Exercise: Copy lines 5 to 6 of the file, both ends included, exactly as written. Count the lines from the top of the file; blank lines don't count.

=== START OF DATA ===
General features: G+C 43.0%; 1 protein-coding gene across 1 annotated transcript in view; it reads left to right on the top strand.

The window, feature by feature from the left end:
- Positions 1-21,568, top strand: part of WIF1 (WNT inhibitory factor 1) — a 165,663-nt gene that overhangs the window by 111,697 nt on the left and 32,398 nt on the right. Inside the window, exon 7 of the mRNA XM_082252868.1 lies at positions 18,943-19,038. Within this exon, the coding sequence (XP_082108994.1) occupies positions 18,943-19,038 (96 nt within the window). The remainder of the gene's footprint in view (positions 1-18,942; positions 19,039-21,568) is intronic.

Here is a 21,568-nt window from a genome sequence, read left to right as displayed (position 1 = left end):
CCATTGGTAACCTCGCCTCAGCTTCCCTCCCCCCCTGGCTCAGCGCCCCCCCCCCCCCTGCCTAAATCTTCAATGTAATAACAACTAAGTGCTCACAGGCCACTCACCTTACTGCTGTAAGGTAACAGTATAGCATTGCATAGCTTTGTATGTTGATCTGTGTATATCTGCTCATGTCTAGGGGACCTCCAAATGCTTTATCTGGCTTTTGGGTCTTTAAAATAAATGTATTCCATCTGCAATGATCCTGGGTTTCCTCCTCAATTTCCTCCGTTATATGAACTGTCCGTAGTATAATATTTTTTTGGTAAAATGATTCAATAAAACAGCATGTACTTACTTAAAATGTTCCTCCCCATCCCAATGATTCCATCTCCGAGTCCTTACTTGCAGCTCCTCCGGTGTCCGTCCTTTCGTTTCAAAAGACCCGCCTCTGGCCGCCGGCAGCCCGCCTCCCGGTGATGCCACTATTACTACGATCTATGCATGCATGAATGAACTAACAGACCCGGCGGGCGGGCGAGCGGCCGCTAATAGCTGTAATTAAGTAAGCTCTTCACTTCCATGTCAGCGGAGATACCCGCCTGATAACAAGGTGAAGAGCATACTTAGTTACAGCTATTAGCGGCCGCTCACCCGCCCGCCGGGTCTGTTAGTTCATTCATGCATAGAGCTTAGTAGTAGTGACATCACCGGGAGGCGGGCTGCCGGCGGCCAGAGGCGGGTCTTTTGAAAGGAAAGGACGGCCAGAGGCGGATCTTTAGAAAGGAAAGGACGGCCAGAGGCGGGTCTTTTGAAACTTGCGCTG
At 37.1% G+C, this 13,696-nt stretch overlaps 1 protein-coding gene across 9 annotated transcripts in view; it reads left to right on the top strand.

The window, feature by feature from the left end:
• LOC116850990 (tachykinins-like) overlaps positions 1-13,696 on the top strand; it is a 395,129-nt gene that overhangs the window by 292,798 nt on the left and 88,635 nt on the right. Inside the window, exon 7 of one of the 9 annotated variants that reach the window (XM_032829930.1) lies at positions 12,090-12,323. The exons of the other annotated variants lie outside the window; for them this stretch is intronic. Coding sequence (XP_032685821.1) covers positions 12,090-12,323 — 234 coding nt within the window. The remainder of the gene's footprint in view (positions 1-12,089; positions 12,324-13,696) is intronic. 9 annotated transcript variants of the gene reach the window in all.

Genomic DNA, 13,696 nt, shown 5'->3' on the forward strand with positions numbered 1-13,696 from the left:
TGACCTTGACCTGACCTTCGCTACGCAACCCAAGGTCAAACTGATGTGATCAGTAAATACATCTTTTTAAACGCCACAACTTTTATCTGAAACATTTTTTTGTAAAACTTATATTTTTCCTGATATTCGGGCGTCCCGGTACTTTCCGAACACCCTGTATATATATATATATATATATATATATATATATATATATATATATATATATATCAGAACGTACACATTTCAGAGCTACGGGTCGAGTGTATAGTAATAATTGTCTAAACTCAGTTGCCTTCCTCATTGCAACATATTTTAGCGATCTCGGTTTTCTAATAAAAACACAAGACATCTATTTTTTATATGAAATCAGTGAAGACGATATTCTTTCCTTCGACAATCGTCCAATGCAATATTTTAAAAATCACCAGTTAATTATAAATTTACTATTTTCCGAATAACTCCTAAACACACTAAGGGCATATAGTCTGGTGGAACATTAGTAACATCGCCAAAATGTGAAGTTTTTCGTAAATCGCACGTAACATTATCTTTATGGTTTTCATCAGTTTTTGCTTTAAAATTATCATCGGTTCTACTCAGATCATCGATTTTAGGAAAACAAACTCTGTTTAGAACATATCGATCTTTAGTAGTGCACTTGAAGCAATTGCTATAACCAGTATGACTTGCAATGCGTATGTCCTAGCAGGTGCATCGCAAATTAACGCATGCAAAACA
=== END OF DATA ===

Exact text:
CCATTGGTAACCTCGCCTCAGCTTCCCTCCCCCCCTGGCTCAGCGCCCCCCCCCCCCCTGCCTAAATCTTCAATGTAATAACAACTAAGTGCTCACAGGCCACTCACCTTACTGCTGTAAGGTAACAGTATAGCATTGCATAGCTTTGTATGTTGATCTGTGTATATCTGCTCATGTCTAGGGGACCTCCAAATGCTTTATCTGGCTTTTGGGTCTTTAAAATAAATGTATTCCATCTGCAATGATCCTGGGTTTCCTCCTCAATTTCCTCCGTTATATGAACTGTCCGTAGTATAATATTTTTTTGGTAAAATGATTCAATAAAACAGCATGTACTTACTTAAAATGTTCCTCCCCATCCCAATGATTCCATCTCCGAGTCCTTACTTGCAGCTCCTCCGGTGTCCGTCCTTTCGTTTCAAAAGACCCGCCTCTGGCCGCCGGCAGCCCGCCTCCCGGTGATGCCACTATTACTACGATCTATGCATGCATGAATGAACTAACAGACCCGGCGGGCGGGCGAGCGGCCGCTAATAGCTGTAATTAAGTAAGCTCTTCACTTCCATGTCAGCGGAGATACCCGCCTGATAACAAGGTGAAGAGCATACTTAGTTACAGCTATTAGCGGCCGCTCACCCGCCCGCCGGGTCTGTTAGTTCATTCATGCATAGAGCTTAGTAGTAGTGACATCACCGGGAGGCGGGCTGCCGGCGGCCAGAGGCGGGTCTTTTGAAAGGAAAGGACGGCCAGAGGCGGATCTTTAGAAAGGAAAGGACGGCCAGAGGCGGGTCTTTTGAAACTTGCGCTG
At 37.1% G+C, this 13,696-nt stretch overlaps 1 protein-coding gene across 9 annotated transcripts in view; it reads left to right on the top strand.